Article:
All this will be occupying Walter Smith’s mind just now. But will he be around to oversee the transition after January? So far there is no word on his future or what sort of package Rangers would be able to put together to attract a replacement of the calibre that will be demanded.

By then, of course, a new owner might be in place, the debts eased and the club again building for the future. Or they might be continuing in this same, uneasy limbo.

Last night finally gave us the answer we had been expecting since the Romanian’s knocked in their third in Glasgow a few week weeks ago. Rangers out of Europe and deservedly so.

But most of the questions that have been asked of Rangers this season, both on and off the pitch, remain unanswered.

For now the fans, complete bystanders in most of this saga, can simply wait and hope.

Frank Beattie

It’s maybe to our shame that those of us who don’t count ourselves as Kilmarnock supporters might never have heard of Frank Beattie, whose funeral takes place tomorrow.

Beattie, or Big Frank, played for Kilmarnock from 1953 to 1972, playing over 600 games in his one club career, earning the love and respect of the fans as the “heart and soul” of the side.

His greatest achievement came in 1965 when, almost unimaginably today, he led the Ayrshire side to the championship. The team that pipped Hearts to the league were unfancied journeymen and Beattie’s unswerving loyalty and commitment to the cause galvanised them into a side capable of beating all comers.

The moment of Beattie’s greatest triumph also represented a watershed moment for Scottish football.

Between 1950 and 1965 Hibs and Hearts (twice each), Dundee and Aberdeen joined Kilmarnock in breaking the Old Firm stranglehold.

Since 1965 only Aberdeen (three times) and Dundee United have been able to stop the momentum of the Glasgow sides.

Those statistics suggest that Frank Beattie belonged to a different era. Perhaps he did. But the affection with which is still held at Kilmarnock are a reminder that the qualities that fans most admire in footballers and in men are rarely forgotten.

Tuesday, November 24, 2009

To replay or not to replay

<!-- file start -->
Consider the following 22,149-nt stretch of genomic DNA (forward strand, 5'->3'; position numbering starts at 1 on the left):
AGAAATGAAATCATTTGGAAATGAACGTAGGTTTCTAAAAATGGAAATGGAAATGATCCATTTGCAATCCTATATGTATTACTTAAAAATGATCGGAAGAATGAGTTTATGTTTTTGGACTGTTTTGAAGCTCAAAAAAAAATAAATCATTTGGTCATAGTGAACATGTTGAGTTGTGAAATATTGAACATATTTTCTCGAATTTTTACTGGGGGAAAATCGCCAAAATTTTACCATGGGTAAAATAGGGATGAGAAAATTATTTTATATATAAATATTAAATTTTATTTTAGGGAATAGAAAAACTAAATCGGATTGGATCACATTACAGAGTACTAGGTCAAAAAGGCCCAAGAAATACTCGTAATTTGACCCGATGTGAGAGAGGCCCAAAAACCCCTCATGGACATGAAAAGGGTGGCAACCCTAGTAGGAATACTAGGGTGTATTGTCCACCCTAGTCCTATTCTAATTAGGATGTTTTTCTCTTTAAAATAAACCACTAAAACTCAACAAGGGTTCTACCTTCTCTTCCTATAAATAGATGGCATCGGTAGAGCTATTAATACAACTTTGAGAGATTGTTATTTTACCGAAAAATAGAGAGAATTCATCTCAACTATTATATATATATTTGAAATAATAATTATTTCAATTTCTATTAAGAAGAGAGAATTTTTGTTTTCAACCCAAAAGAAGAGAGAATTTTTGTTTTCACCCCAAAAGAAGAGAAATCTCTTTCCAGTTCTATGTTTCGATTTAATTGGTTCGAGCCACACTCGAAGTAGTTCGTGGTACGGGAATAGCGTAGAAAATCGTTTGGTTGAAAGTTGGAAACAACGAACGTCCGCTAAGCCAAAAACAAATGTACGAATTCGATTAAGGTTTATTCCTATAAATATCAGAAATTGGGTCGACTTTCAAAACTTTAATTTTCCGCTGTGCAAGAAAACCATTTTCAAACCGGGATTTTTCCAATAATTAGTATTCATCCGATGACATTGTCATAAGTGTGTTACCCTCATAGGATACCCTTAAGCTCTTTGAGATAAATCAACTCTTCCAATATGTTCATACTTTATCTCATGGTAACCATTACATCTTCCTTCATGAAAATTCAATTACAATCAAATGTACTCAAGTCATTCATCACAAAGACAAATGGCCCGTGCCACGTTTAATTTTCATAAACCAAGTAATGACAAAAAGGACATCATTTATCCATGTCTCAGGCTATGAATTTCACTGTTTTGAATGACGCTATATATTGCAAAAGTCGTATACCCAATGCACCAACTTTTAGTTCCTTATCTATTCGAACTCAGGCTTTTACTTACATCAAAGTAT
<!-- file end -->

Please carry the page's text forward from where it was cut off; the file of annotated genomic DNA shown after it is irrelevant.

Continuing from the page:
See, there we all were giving George Burley a right good kicking for not even getting us a play off place. And he was doing us a favour after all. What misery he saved from, what tortured nights of the soul, the sheer injustice, the pain of being denied by a cowardly act of cheating. That's a hard one to get over. Just ask Terry Butcher.

So this blog is full of sympathy for the Irish players, management and supporters. I watched the game on Wednesday and Ireland played very well and the French pretty poorly.

And then Thierry Henry stuck out a hand and juggled the ball. It was unclear on the TV at first and you can understand how the officials failed to spot it. I have scoffed at the additional linesman in the Europa League this season but maybe, just maybe, they would have spotted it.

Henry has now admitted his craven act of illegal opportunism. He's even said a replay would be the best decision (cunningly waiting until FIFA had said no way) and spoken of the temptation to quit following the fallout of his act of madness. Such a thorough mea culpa suggests that, if nothing else, he really values that razor contract.

The whole affair stinks. The way FIFA changed the rules to ensure their favoured four received easier play off fixtures was typical of a governing body that has lost any relationship it once had with the meaning of sport. Their incompetence and crassness provided a fertile breeding ground for conspiracy theories.

But the hysterical reaction is over the top. Outrage seemed to be the default position. But which of us has never seen a game turn in our favour thanks to a player conning the referee. Which of us in Scotland don't remember with a touch of pride Joe Jordan's handball against Wales in 1977? With a little smugness Maradonna's hand of God in 1986? With a little horror the disputed England goal in 1966?

In Roy Keane's typically brutal rant he came closest to addressing the real issue when he mentioned the dodgy penalty that had turned a tricky tie in Georgia in Ireland's favour. The good decisions and the bad decisions, the acts of fair play and the acts of cheating. They do even themselves out, as hard as they might be to take at the time.

The saturation coverage of football has reached such a level that everybody must have an opinion on everything. Fair enough. But I feel more comfortable when politicians aren't demanding replays from FIFA or risking diplomatic incidents because of what's happened on the football field.

As much as the Irish are entitled to feel hurt, as much as Henry deserves to be pilloried, they are simply passing actors in a play that we've all seen a hundred times. Sometimes it goes for you, sometimes it doesn't. And rarely does one incident, one moment of madness, genius or simple cheating decide a football game.

By the time Henry used his hand (my own opinion: the first touch might not have been deliberate, the second was cynical act of a man who valued his own reputation over the spirit of the game) Ireland should have already been through. John O'Shea, Damien Duff and Robbie Keane all wasted chances to put the game beyond the French.

I would have loved Ireland to go to South Africa. And it's a shame that they lost in such a cruel way. So give Henry the opprobrium he deserves. But don't demand a replay because it sets a bad precedent. Where does it end? And what would it mean for Ireland the next time one of their players anticipates a challenge that never actually comes but wins a penalty nonetheless?

Football is an emotional game. It can lead to temporary madness. But the massive overreaction to the events of last Wednesday night did Ireland no favours. As might have been predicted, FIFA's playoff charade worked only to lessen the standing of the game they were intended to celebrate.